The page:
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Would Twitter Ruin Bee Democracy?

Would Twitter Ruin Bee Democracy? | Bounded Rationality and Beyond | Scoop.it
Simple-majority democracy is used by many animals. But they don’t have social media.

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3 bias cognitivi usati dagli esperti per creare contenuti persuasivi

3 bias cognitivi usati dagli esperti per creare contenuti persuasivi | Bounded Rationality and Beyond | Scoop.it

Per rendere persuasivi i tuoi contenuti, applica i bias cognitivi alle tue campagne di marketing. Qui te ne propongo 3, con degli esempi pratici da copiare.

Creare dei contenuti persuasivi non è semplice come si crede. Oltre ad adottare delle astuzie tecniche, bisogna conoscere alcune nozioni basilari di psicologia. In caso contrario, il destinatario dei tuoi messaggi non si comporterà come ti aspetti. E il 90% del tuo lavoro sarà stato inutile.

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Psychophysical Laws and the Superorganism

Through theoretical analysis, we show how a superorganism may react to stimulus variations according to psychophysical laws observed in humans and other animals. We investigate an empirically-motivated honeybee house-hunting model, which describes a value-sensitive decision process over potential nest-sites, at the level of the colony. In this study, we show how colony decision time increases with the number of available nests, in agreement with the Hick-Hyman law of psychophysics, and decreases with mean nest quality, in agreement with Piéron’s law. We also show that colony error rate depends on mean nest quality, and difference in quality, in agreement with Weber’s law. Psychophysical laws, particularly Weber’s law, have been found in diverse species, including unicellular organisms. Our theoretical results predict that superorganisms may also exhibit such behaviour, suggesting that these laws arise from fundamental mechanisms of information processing and decision-making. Finally, we propose a combined psychophysical law which unifies Hick-Hyman’s law and Piéron’s law, traditionally studied independently; this unified law makes predictions that can be empirically tested.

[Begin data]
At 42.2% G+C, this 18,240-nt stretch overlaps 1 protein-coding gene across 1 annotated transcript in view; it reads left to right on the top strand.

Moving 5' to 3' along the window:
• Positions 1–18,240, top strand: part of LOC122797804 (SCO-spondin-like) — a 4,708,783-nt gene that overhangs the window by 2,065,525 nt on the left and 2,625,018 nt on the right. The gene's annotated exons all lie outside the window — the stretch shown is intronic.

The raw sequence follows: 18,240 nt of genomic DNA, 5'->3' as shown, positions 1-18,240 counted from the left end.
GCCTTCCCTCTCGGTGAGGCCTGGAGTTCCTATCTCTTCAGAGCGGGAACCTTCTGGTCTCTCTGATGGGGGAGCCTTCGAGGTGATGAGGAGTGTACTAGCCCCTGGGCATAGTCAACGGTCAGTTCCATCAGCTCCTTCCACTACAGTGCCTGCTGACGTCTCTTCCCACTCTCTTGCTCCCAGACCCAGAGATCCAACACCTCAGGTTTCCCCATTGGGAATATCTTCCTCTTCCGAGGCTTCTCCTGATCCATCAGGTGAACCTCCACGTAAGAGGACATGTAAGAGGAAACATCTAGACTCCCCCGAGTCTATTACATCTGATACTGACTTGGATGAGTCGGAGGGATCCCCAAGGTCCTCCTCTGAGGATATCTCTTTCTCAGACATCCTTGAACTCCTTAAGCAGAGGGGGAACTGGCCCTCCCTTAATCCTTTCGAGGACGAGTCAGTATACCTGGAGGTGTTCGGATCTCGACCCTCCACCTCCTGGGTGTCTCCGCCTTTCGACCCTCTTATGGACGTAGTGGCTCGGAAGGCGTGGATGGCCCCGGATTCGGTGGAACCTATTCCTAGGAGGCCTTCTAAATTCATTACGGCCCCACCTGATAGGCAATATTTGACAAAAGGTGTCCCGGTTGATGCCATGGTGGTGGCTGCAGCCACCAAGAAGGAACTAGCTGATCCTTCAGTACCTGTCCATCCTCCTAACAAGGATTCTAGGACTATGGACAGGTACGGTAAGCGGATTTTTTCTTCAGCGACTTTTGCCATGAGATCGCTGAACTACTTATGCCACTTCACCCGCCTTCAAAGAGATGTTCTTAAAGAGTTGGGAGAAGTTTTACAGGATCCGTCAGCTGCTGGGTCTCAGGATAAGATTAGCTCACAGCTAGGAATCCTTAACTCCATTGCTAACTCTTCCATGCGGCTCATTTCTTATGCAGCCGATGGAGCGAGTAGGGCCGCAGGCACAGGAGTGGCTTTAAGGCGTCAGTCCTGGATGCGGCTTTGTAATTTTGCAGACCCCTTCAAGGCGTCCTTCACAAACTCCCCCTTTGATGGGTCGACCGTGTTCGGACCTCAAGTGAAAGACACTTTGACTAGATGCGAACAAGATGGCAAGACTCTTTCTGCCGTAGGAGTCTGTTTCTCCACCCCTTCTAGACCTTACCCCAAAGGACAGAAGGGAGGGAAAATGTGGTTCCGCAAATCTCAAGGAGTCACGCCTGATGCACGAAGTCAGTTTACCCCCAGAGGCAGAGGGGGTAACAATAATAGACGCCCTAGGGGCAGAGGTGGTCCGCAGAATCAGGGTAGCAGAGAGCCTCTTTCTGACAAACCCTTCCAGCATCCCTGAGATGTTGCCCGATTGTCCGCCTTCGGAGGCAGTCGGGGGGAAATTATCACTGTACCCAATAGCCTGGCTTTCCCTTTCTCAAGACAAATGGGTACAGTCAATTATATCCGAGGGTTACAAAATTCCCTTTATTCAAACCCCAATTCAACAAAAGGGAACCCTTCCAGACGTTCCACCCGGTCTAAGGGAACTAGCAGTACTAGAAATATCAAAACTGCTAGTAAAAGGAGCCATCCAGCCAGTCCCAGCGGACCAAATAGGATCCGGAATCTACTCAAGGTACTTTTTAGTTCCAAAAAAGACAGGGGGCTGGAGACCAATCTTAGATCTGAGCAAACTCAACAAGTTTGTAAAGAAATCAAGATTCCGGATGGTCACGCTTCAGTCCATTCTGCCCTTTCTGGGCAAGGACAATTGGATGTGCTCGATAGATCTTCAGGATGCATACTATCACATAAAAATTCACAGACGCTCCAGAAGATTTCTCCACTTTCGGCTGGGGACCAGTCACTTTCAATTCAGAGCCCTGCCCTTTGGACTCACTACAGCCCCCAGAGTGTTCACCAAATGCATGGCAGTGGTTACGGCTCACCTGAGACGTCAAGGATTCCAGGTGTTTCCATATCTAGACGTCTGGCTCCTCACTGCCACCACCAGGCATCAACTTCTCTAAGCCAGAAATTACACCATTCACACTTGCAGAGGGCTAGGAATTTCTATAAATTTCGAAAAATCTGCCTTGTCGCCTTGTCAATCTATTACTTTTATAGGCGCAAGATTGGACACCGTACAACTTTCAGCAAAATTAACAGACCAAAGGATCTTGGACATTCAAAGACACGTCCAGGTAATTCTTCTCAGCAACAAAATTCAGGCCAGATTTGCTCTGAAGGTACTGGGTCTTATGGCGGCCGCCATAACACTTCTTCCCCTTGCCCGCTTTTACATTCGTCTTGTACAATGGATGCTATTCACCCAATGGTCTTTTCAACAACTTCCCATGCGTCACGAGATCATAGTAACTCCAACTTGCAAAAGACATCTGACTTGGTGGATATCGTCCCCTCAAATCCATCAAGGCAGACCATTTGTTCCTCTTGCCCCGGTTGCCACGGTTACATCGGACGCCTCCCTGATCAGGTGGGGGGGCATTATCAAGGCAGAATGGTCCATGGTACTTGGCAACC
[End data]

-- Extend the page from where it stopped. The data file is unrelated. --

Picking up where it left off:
A. Reina, T. Bose, V. Trianni, J.A.R. Marshall (2018). Psychophysical Laws and the Superorganism. Scientific Reports 8:4387. doi:10.1038/s41598-018-22616-y
https://www.nature.com/articles/s41598-018-22616-y


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CCNR

The idea of a hierarchical spatial organization of society lies at the core of seminal theories in human geography that have strongly influenced our understanding of social organization. Along the same line, the recent availability of large-scale human mobility and communication data has offered novel quantitative insights hinting at a strong geographical confinement of human interactions within neighboring regions, extending to local levels within countries. However, models of human interaction largely ignore this effect. Here, we analyze several country-wide networks of telephone calls - both mobile and landline - and in either case uncover a systematic decrease of communication induced by borders we identify as the missing variable in state-of-the-art models. Using this empirical evidence, we propose an alternative modeling framework that naturally stylizes the damping effect of borders. We show that this new notion substantially improves the predictive power of widely used interaction models. This increases our ability to understand, model and predict social activities and to plan the development of infrastructures across multiple scales.Empty description
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Turing Lecture: Better living through trusted data - Alex ‘Sandy’ Pentland, MIT Media Lab

Big Data, AI, and social media echo chambers can feel scary, but if harnessed correctly they can dramatically improve our quality of life. The potential for improvement comes first from better scientific understanding of our human minds and bodies, and second from a more open and shared understanding of society, government, and our day-to-day lives. The key to achieving these positive results is aggressive pursuit of a new, broad science of human life to unify the traditional and narrow sciences, and making data a trusted and safe resource for everyone. We are building such systems today, and are changing “business as usual” for governments around the world, as well as beginning to unify fragmented social and computational sciences.


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Voting Behavior: Nudging Citizens To The Polls

Voting Behavior: Nudging Citizens To The Polls | Bounded Rationality and Beyond | Scoop.it

Masterclass in Nudging